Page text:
A Suitable Boy review: Mira Nair crafts an unsubtle and tedious adaptation4 min read . Updated: 27 Jul 2020, 02:16 PM IST
Based on the first episode, the BBC miniseries is a melodramatic rendering of Vikram Seth’s masterpiece
A Suitable Boy, one of the finest (and longest) novels ever written in the English language, is a test match of a book: endless and structurally mighty, intricate yet digressing, its romance as much in the uneventful as in the unforgettable. Seth, who had written his first novel, The Golden Gate, entirely in sonnets, kept his language simple in this mammoth masterwork relayed by an omniscient third-person narrator. The author’s poetic observations—on shoemaking and on shayari, on caste and community—are rendered ever more acute by the spareness and precision of the prose. For a hefty novel (the original Penguin edition weighs in at 1349 pages, in tiny type) A Suitable Boy feels surprisingly springy.
That can, in no way, be said for this television adaptation. Directed by Mira Nair, a BBC miniseries of the same name condenses the big book into six episodes—an unenviable and uphill task—and based on the first episode, appears to be taking the clumsiest approach. Nuance is shoved aside for points of plot. The result is less a good day’s play and more a highlights package. While the show may eventually stumble upon its metre, it isn’t looking promising. Lovers of the novel will be underwhelmed by this spelt-out rendition, and those who haven’t read it may never do so based on this introduction.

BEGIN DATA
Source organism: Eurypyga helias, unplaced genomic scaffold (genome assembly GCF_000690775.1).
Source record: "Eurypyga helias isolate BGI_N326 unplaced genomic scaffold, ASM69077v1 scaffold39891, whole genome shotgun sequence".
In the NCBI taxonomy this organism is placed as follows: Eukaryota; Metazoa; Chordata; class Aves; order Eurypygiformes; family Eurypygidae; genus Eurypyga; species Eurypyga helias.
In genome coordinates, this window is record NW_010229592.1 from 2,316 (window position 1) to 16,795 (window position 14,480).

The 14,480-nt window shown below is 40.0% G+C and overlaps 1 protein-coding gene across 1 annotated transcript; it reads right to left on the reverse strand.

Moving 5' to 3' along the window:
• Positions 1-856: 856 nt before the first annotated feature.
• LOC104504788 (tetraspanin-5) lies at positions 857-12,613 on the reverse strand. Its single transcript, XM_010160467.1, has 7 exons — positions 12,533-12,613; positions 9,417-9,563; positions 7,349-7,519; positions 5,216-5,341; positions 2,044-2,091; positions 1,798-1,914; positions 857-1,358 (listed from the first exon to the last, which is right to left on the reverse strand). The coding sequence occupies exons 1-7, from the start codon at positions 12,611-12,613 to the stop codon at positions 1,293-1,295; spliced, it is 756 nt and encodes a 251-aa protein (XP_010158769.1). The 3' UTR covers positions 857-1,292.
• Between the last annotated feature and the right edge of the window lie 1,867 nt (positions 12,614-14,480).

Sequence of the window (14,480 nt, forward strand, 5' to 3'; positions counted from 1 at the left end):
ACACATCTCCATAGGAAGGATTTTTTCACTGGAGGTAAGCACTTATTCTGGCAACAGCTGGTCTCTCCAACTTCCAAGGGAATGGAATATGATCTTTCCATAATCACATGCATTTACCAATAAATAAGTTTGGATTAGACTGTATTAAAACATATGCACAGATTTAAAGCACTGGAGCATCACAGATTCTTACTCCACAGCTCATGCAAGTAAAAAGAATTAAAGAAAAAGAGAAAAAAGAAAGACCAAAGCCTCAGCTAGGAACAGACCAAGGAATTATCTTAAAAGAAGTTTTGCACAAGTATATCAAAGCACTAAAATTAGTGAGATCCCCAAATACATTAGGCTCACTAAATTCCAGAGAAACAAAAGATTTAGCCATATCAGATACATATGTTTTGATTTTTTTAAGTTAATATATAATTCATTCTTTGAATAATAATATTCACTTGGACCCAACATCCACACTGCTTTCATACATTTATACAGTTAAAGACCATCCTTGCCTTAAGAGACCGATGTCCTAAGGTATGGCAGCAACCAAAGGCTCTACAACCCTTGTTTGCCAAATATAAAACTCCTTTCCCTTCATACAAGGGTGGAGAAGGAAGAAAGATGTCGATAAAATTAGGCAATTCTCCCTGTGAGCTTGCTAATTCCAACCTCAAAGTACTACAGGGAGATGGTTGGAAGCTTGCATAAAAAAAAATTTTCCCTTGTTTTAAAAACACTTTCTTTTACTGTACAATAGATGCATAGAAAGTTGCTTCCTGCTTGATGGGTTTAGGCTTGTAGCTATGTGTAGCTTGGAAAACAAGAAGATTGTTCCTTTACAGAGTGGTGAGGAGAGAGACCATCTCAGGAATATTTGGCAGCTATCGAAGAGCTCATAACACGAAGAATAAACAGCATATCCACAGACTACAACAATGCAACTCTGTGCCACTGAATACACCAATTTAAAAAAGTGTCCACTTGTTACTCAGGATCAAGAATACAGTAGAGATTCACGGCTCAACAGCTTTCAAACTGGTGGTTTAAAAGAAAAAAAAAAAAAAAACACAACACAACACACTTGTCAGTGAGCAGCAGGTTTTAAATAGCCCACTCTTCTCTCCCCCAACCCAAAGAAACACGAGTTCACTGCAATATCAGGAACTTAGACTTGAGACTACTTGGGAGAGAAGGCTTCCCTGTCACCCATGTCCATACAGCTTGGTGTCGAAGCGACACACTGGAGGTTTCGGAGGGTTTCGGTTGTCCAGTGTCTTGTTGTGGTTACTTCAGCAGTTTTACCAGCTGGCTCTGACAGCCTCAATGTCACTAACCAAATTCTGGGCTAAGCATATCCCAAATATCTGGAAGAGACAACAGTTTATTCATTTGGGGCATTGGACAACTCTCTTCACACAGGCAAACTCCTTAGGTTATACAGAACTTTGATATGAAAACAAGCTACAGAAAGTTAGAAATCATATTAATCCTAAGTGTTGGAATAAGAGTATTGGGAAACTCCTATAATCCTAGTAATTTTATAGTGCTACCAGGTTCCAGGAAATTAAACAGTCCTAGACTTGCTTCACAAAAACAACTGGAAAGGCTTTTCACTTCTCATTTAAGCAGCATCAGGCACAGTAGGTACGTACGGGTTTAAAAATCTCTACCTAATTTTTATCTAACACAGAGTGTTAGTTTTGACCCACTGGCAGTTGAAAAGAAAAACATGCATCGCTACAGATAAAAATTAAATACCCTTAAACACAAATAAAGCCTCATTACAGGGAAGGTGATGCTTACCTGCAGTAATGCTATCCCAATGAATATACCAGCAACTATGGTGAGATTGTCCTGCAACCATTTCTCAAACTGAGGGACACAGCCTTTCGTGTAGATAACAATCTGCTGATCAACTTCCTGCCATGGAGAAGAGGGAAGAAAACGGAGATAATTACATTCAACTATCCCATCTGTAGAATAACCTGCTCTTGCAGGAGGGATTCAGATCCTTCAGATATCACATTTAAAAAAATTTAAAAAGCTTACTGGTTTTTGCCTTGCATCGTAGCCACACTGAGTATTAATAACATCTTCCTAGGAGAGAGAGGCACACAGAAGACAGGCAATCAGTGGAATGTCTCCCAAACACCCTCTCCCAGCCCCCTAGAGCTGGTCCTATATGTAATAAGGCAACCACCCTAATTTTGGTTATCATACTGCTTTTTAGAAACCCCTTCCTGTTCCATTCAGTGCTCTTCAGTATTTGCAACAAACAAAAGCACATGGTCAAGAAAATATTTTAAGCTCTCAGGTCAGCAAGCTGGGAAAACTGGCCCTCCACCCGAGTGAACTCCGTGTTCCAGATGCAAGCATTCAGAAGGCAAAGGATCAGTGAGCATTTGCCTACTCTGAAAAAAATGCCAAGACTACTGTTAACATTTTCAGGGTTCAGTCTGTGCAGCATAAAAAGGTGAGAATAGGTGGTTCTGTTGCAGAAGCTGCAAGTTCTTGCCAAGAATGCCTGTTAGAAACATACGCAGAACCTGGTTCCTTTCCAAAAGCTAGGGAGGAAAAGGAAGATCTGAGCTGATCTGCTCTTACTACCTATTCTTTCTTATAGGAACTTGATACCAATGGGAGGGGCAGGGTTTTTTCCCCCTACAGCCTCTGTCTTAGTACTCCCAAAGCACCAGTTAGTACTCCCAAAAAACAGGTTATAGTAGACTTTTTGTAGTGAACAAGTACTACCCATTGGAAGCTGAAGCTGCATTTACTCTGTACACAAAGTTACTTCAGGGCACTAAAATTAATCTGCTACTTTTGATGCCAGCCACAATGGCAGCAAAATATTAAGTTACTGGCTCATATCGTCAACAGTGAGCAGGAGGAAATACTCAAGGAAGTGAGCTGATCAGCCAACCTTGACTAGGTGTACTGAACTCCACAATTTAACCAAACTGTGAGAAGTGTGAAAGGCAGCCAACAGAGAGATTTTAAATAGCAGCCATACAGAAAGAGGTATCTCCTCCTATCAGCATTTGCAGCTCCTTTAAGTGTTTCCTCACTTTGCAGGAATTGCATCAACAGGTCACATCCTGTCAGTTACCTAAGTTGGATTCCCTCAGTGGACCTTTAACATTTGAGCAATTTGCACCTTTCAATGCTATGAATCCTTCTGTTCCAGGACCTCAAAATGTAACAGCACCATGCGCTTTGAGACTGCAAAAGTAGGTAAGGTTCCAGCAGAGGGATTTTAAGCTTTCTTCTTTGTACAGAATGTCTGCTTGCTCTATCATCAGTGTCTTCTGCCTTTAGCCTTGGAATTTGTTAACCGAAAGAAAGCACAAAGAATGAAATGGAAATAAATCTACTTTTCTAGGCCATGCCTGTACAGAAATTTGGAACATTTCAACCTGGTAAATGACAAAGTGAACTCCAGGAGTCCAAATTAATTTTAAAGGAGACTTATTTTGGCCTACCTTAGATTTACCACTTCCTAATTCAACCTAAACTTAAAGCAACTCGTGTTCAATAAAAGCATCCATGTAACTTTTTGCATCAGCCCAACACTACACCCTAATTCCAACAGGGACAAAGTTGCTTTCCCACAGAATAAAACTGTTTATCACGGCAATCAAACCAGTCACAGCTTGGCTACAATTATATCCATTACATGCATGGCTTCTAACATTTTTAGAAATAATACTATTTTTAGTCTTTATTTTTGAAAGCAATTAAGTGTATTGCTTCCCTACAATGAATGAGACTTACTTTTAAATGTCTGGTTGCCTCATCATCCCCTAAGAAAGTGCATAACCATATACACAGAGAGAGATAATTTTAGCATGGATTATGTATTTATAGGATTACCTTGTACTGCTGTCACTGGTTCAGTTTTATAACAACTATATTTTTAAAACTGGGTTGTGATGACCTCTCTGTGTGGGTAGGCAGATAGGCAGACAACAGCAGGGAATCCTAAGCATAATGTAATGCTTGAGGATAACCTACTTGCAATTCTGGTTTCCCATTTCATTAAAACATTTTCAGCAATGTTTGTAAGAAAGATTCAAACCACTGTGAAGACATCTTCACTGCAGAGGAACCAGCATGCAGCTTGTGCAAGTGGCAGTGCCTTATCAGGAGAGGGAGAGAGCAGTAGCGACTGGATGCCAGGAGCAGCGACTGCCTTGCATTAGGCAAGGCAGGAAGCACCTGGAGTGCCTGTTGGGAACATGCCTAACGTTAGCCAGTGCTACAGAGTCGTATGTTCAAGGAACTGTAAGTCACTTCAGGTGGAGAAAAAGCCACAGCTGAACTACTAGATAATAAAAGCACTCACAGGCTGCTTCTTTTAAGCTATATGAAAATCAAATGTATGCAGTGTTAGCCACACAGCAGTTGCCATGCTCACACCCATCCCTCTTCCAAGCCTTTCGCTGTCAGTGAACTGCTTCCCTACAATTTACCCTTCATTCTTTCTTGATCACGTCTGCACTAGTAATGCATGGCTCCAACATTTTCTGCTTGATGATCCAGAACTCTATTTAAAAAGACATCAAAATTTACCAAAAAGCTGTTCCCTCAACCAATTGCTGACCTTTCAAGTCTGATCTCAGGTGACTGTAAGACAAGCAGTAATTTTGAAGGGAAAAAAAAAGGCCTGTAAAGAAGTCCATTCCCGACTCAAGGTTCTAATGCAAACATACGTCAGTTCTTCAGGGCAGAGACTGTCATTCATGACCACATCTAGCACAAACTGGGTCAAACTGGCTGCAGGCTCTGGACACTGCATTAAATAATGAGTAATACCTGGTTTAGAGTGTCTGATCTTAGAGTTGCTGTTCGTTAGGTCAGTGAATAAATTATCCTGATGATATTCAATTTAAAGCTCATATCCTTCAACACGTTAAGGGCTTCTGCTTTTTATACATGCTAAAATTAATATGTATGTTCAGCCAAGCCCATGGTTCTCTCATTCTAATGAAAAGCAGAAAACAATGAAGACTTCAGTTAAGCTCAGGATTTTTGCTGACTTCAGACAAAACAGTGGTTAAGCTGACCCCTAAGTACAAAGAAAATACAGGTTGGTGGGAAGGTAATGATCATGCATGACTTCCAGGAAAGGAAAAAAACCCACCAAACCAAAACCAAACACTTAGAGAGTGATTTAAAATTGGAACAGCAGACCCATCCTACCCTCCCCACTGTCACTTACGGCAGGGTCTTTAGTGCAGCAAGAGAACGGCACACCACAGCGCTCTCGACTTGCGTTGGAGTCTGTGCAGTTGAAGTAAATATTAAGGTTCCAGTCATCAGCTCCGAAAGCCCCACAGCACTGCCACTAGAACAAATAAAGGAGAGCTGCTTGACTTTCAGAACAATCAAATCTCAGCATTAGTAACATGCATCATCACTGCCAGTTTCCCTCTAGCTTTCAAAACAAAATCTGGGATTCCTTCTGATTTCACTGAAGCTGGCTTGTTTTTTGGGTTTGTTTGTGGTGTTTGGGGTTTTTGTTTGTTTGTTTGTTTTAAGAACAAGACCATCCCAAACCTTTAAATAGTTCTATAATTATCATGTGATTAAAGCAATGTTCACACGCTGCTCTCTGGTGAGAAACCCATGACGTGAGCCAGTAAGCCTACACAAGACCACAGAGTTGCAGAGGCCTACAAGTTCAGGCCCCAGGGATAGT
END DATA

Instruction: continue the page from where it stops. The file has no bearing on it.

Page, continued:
A Suitable Boy is centred around a mother seeking a groom for her younger daughter. Set a few years after Partition, it sees Lata Mehra, student of English Literature, choose between three diametrically varied suitors. Revolutions rise and exhale in the backdrop as India, like the heroine, comes warily and unsurely of age. The book features self-aware political satire with incisive social commentary, and characters to die for, and learn from. Amit Chatterji, for instance, the poet jousting for Lata’s hand, taught me what an acrostic was—and remains, thus, my favourite suitor.
The show feels like an amateurish stage play, a high school-quality musical minus the music. This is partly because of the expository and entirely functional nature of the dialogues—“You are the Revenue Minister, I am the Home Minister," informs a man, as if politicians were gnats—but more so because of cardboard accents. Not far removed from Apu of The Simpsons, here we have a cast of mostly talented Indian actors trying, bafflingly, to sound browner. The cadences are unforgivable as characters try to add weird Hindi-esque lilts to English sentences. In this day and age, for Indian actors to take a Peter Sellers approach for an adaptation of an Indian masterpiece is utterly confounding. Is it the BBC’s revenge on Indians for writing better English?